Co-Chair of the new President’s Council of Advisers on Science and Technology (PCAST), Dr. Harold Varmus, has a new interview at American Scientist‘s website. The interview covers his work in science and science policy. Those readers not familiar with biomedical research or the NIH will learn more about how the NIH may not be as disease-centered as coventionally thought. You will also find some suggestion that PCAST will be a more vital and active advisory body than it’s been before.
Unfortunately, the interviewer asks a question that somehow completely confuses the problem of politicization in science.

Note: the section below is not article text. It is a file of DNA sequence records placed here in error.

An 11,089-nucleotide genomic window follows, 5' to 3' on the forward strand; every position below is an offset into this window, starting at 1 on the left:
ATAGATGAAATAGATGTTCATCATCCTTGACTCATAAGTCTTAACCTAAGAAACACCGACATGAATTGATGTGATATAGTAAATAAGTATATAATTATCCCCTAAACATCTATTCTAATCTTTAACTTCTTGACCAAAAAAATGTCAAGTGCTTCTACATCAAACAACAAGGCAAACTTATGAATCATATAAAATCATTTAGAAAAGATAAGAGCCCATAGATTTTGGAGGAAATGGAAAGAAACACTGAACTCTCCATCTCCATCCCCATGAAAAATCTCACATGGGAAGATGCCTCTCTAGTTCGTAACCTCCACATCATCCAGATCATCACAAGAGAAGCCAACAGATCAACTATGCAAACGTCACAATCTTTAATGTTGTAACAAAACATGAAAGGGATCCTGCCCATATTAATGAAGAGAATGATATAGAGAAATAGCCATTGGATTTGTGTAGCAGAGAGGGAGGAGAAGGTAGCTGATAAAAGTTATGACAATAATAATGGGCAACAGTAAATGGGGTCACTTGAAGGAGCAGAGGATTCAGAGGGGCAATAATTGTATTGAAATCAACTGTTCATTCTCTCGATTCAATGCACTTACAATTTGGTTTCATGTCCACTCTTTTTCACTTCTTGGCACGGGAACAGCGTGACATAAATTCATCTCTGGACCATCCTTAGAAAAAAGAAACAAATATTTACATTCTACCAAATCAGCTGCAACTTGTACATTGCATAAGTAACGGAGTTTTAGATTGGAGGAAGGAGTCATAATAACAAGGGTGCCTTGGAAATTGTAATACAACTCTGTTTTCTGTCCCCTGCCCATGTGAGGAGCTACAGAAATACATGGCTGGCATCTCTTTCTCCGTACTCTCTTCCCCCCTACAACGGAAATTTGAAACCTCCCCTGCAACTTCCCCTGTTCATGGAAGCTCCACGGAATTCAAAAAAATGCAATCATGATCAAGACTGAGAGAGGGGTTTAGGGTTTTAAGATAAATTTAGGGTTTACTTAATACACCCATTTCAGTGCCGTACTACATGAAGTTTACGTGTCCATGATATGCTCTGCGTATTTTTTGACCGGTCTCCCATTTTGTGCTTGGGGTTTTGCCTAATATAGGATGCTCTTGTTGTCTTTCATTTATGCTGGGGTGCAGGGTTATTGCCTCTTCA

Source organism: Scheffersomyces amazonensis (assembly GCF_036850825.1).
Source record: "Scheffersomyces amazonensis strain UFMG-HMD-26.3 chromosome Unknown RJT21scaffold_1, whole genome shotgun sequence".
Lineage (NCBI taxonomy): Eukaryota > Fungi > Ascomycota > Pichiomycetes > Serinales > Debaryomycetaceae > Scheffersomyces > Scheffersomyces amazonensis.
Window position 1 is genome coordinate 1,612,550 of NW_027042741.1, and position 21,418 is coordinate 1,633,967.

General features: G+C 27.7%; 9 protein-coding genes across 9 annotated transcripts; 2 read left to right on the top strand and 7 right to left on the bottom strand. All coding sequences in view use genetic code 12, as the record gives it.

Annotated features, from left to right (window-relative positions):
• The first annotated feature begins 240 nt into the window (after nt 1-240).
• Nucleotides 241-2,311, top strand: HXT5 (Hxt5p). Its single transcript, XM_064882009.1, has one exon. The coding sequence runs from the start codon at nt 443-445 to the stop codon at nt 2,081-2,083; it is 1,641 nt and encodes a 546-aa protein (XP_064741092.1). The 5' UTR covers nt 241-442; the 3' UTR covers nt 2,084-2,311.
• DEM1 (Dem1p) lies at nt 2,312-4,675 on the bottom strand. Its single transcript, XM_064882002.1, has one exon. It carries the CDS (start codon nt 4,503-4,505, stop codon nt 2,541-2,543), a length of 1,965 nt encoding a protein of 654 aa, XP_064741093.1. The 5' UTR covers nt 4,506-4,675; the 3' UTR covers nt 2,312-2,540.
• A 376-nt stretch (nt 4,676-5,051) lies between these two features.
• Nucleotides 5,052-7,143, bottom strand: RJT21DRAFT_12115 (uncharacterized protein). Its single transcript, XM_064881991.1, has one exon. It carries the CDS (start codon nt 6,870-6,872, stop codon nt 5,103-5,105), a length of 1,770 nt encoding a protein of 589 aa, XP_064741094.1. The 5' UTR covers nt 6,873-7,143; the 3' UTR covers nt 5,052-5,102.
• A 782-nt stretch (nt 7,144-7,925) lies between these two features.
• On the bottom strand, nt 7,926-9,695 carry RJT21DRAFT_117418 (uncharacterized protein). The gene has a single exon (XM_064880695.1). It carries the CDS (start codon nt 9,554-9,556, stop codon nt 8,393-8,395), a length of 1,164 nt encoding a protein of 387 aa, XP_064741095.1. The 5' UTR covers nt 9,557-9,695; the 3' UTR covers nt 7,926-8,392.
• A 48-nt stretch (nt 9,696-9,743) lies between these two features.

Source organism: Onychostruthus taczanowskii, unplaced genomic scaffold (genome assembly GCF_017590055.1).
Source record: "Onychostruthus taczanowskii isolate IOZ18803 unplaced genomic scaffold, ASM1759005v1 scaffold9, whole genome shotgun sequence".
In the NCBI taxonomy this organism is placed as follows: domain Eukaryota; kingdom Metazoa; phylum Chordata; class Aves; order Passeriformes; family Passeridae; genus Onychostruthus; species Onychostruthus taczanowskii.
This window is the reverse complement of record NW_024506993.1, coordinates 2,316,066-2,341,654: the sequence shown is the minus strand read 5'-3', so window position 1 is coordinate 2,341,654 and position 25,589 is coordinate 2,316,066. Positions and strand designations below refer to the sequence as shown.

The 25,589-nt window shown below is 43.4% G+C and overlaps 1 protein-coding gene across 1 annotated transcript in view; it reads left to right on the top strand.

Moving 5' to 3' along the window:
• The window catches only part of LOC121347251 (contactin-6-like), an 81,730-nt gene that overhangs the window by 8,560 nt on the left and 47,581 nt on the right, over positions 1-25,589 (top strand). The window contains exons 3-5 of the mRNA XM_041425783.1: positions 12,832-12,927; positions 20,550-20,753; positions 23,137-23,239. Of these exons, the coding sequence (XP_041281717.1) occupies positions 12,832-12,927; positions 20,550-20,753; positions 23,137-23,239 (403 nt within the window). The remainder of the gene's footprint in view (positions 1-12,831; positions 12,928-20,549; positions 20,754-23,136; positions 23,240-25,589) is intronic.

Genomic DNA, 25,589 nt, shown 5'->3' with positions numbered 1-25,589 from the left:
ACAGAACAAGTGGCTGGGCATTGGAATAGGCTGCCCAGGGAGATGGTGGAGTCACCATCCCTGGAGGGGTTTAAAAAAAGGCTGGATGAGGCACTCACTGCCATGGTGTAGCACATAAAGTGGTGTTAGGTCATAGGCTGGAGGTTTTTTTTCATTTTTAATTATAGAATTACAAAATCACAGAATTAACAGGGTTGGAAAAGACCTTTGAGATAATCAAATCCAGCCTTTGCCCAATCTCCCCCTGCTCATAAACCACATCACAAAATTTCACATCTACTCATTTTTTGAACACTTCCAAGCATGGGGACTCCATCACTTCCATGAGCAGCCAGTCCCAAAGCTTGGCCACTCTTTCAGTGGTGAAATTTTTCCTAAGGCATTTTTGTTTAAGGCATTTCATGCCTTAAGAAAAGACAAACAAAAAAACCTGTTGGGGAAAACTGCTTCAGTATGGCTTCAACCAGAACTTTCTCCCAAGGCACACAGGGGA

Do you think controversial scientific questions, such as the use of human embryonic stem cells, can ever be removed from politics in the United States?
While Varmus appears to accept the premise and say that they can, a careful reading of his response demonstrates how questions involving ethics choices – like the use of human embryonic stem cells – always involve some level of politics. He speaks of how the U.K. and the U.S. used different forms of regulation to control the use of human embryonic stem cells, and how an effective incorporation of scientific expertise in the political process would allow for effective rules on research to be established and used.